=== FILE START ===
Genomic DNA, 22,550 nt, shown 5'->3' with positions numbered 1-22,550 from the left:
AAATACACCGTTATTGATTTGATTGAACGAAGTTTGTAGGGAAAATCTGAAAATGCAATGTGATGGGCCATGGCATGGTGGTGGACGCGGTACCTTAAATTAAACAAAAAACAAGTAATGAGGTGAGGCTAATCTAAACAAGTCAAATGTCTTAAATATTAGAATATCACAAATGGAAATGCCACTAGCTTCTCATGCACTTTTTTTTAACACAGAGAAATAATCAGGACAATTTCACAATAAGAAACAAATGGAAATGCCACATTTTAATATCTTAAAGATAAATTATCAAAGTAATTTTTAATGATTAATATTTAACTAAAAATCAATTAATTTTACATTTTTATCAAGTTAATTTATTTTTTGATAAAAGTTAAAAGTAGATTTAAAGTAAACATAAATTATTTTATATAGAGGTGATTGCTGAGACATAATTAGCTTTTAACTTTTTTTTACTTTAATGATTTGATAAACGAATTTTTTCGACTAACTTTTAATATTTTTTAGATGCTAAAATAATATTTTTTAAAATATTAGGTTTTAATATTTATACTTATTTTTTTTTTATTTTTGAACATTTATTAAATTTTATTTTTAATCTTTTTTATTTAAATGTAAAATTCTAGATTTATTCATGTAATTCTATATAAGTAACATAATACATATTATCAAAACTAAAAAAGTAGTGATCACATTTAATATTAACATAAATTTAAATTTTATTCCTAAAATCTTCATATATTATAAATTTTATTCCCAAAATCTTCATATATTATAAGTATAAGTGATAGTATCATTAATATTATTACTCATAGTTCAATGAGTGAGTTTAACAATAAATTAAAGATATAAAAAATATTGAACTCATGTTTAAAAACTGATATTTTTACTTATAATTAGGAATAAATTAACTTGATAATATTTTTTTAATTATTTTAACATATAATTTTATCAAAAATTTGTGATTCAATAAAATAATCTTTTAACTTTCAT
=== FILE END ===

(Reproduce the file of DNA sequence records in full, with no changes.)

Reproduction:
Genomic DNA, 22,550 nt, shown 5'->3' with positions numbered 1-22,550 from the left:
AAATACACCGTTATTGATTTGATTGAACGAAGTTTGTAGGGAAAATCTGAAAATGCAATGTGATGGGCCATGGCATGGTGGTGGACGCGGTACCTTAAATTAAACAAAAAACAAGTAATGAGGTGAGGCTAATCTAAACAAGTCAAATGTCTTAAATATTAGAATATCACAAATGGAAATGCCACTAGCTTCTCATGCACTTTTTTTTAACACAGAGAAATAATCAGGACAATTTCACAATAAGAAACAAATGGAAATGCCACATTTTAATATCTTAAAGATAAATTATCAAAGTAATTTTTAATGATTAATATTTAACTAAAAATCAATTAATTTTACATTTTTATCAAGTTAATTTATTTTTTGATAAAAGTTAAAAGTAGATTTAAAGTAAACATAAATTATTTTATATAGAGGTGATTGCTGAGACATAATTAGCTTTTAACTTTTTTTTACTTTAATGATTTGATAAACGAATTTTTTCGACTAACTTTTAATATTTTTTAGATGCTAAAATAATATTTTTTAAAATATTAGGTTTTAATATTTATACTTATTTTTTTTTTATTTTTGAACATTTATTAAATTTTATTTTTAATCTTTTTTATTTAAATGTAAAATTCTAGATTTATTCATGTAATTCTATATAAGTAACATAATACATATTATCAAAACTAAAAAAGTAGTGATCACATTTAATATTAACATAAATTTAAATTTTATTCCTAAAATCTTCATATATTATAAATTTTATTCCCAAAATCTTCATATATTATAAGTATAAGTGATAGTATCATTAATATTATTACTCATAGTTCAATGAGTGAGTTTAACAATAAATTAAAGATATAAAAAATATTGAACTCATGTTTAAAAACTGATATTTTTACTTATAATTAGGAATAAATTAACTTGATAATATTTTTTTAATTATTTTAACATATAATTTTATCAAAAATTTGTGATTCAATAAAATAATCTTTTAACTTTCAT